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Local Fish Farmers Fret Over Cheap Fish Imports

By Branton Matondo

Influx of cheap fish produce from neighboring Zambia, Namibia, Mozambique and China in the far east is choking local fish producers who continue to peg their harvest at higher prices amid high production costs, Post On Sunday reports.

The productivity and lucrative base of locally based fish farmers, who take advantage of over 9000 water bodies across the country in producing various fish produce, the major being tilapia is under threat from lowly priced fish imports which continue to dictate pricing dynamics in the local market.

Zimbabwe Fish Producers Association (ZFPA) Vice President and National Development and Outreach Coordinator Sokonia Kaitano told Post On Sunday that the crux of the matter is price difference between imports and local produce.

“It is true that Zambian fish producers are bringing their fish products in Zimbabwe. They have very big fish starting from 400g to nearly 2kg in sizes.  At the moment this supply is not significant nor disturbing our market as demand for fish is still high. The only challenge is on the prices that the Zambian fish present because at the moment prices are pegged at USD $3/kg whereas the cost of our fish are USD $3 farm gate prices. Our farmers will not compete with this kind of market price as there production cost for farmed fish is also high, at the same time they’re producing smaller sizes of less than 400g, ” said Kaitano.

He added that dynamics in price differences has been coupled with a sharp shoot in demand of fish in Zimbabwe which remain unattended to by local producers.

“This is not only Zambian fish but also Chinese breams which lands here on very cheap price. Not only this but markerel fish from Namibia. Our challenge is on the price differences. Our production cost is very high, we can’t compare with Zambians and Chinese. Our inputs cost are very high, compliance costs are also high. However, demand for fish is increasing in Zimbabwe yet our production is very low. At the moment we are producing less than 9000 metric tons of fish per annum yet we need to produce over 40000 metric tons of fish per annum only for the domestic market. This last winter period Zimbabwe had no fish products in the market. Most supermarkets had no fish for sale and some were selling very small size fish of less 250g, this is where the Zambian market is taking an advantage. They started with a single 30 ton truck per week but now they have since increased.”

In an interview with Post On Sunday Spring Glory Fish Farm Coordinator Simon John lamented on the continuous flow of fish imports, a feat that has choked business for local producers across the board due to clear cut price variations.

“Major challanges are fish from Zambia which are hoarded at low  price and flood the market. This has had a great impact on demand of our local produce.”

Quizzed on how business has been for the Mutasa South based fish farming project John cited a low turn out of demand from the first quarter of the year due to various reasons championed by expensive fish feed.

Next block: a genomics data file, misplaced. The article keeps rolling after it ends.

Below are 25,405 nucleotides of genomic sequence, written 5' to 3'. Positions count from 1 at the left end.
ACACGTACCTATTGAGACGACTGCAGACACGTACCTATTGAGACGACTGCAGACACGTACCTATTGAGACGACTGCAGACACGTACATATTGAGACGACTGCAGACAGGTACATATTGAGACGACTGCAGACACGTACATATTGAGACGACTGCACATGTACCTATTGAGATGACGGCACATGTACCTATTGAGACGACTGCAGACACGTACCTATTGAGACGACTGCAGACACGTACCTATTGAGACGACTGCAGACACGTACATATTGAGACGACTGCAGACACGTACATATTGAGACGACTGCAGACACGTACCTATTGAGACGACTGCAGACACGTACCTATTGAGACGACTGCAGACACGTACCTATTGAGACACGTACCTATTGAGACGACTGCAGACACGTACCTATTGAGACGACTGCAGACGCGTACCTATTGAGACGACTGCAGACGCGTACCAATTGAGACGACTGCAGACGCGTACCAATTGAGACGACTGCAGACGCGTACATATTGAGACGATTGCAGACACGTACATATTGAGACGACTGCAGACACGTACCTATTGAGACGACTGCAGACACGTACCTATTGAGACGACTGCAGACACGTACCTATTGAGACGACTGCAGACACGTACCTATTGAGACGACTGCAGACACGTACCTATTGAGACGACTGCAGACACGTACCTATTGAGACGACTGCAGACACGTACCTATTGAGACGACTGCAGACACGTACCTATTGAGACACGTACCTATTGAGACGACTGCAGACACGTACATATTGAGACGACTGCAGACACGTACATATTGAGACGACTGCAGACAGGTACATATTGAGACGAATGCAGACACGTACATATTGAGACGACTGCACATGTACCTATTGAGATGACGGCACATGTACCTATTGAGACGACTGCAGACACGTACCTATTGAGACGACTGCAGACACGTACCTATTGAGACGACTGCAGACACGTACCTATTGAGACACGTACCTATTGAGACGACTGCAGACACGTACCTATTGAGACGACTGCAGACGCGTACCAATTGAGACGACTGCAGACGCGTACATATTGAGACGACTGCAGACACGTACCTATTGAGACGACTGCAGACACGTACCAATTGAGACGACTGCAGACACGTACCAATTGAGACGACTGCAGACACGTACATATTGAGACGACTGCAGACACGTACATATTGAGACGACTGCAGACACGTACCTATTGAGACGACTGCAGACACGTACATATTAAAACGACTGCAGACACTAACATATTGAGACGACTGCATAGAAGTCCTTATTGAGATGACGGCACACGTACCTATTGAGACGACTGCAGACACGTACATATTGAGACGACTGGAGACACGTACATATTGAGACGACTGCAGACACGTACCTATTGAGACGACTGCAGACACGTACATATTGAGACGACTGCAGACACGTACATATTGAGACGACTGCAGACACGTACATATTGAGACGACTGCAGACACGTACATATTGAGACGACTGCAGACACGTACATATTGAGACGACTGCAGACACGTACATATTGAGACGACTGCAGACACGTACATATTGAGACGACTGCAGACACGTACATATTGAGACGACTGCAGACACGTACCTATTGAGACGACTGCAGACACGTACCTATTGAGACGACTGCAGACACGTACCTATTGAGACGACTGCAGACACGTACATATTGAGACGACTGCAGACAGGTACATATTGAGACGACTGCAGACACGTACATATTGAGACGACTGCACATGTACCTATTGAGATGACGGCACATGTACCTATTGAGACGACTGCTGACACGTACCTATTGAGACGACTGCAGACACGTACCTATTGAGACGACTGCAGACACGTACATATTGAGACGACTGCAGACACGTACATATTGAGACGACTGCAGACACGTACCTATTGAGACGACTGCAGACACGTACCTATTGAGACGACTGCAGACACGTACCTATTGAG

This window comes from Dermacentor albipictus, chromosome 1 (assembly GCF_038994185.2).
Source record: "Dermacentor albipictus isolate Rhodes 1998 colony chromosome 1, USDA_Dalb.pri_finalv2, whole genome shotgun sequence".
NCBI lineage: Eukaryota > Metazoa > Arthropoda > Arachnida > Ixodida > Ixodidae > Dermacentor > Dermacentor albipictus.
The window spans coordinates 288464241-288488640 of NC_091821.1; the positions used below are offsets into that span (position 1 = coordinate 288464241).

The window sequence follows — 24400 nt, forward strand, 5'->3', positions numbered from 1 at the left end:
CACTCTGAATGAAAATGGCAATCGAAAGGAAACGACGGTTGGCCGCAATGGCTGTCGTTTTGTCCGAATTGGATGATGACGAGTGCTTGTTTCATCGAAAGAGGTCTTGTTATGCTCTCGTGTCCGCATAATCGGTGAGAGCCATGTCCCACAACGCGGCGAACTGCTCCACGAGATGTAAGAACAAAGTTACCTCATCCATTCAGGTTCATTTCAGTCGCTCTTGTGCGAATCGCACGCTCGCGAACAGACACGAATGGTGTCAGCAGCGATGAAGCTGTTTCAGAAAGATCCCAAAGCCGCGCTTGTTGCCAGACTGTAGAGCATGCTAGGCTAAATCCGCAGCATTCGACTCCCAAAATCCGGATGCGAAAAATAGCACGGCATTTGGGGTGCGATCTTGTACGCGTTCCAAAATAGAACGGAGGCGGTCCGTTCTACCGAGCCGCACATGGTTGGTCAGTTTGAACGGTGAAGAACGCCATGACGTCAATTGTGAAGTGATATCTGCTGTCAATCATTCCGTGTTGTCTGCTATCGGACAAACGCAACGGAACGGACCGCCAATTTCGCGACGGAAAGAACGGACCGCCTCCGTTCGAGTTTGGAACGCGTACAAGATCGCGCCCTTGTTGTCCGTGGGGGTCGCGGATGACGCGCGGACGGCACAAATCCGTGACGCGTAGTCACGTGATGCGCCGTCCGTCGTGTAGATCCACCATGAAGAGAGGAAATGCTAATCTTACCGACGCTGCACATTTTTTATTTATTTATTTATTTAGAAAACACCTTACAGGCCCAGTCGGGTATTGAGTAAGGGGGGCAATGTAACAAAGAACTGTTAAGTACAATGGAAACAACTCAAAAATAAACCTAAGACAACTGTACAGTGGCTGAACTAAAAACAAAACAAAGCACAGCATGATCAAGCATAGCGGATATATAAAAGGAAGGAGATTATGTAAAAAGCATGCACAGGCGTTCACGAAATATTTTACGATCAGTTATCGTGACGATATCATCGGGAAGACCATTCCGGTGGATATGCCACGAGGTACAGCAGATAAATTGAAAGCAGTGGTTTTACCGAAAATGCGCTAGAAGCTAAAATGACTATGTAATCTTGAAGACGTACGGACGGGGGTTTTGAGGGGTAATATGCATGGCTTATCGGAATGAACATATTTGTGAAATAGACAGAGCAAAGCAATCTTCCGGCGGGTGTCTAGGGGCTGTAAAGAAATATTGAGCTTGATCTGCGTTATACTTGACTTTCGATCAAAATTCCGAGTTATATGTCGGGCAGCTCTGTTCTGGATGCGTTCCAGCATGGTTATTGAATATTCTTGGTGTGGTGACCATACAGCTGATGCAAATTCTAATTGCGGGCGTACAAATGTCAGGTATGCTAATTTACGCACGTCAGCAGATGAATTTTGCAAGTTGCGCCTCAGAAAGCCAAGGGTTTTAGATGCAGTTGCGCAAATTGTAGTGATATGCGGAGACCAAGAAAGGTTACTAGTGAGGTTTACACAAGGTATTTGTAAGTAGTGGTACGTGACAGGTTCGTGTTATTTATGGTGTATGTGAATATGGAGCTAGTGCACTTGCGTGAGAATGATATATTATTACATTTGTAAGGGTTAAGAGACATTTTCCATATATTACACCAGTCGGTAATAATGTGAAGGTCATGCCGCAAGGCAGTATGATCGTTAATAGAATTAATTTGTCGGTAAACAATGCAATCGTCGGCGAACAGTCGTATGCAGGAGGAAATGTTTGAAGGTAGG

“For aquaculture its was trick due to high cost of production. Basically, it was caused by expensive feed in the industry. For fish market there were sights of demand and we did not fetch good prices due to fish from Zambia which comes at low cost.

The fish farming sector is awaiting the Aquaculture bill which will assist in expanding fish farming industry by harmonizing various pieces of legislation affecting the Aquaculture industry.

Zimbabwe used to export at least 20 metric tons of fish to Zambia everyday but now the trend has gone vice versa. Countries like Zambia and Namibia have seen a huge growth in fish farming sector by creating a solution based approach for medium and small scale producers.

Among a plethora of challenges faced by fish farmer’s Zimbabwe also lacks abattoirs and cold chain facilities.

“In fact challenges of our fish farmers is on the cost of inputs and long distances required for them to move fingerlings which is also risky to their business. Fingerlings must be accessed from close by. There is also need to establish fry hubs in different provinces which would help a lot. In Zimbabwe we don’t have fish abattoirs, surely we cannot make every small scale farmer have a cold chain facility, I am sure others should just produce and others take care of the abattoirs and markets, ” Kaitano said.

Initiatives like Profishblue Project by AFDB-SADC, cold chain truck setup has also benefited Zimbabwe and countries within the region.

It is however a sad development that the biggest fish producer in Zimbabwe, Lake Harvest, has also casted nets into Zambia. During a workshop in Harare with the Food and Agriculture Organization (FAO), Fish farmers highlighted a number of challenges which include laws and policies, licensing and cost of doing business in Zimbabwe that has hugely affected the industry. the current economic situation is also increased number of poachers and mongers in various waters bodies,  as they harvest any size using parallel means which affect the growth and sustainability of fish business in Zimbabwe.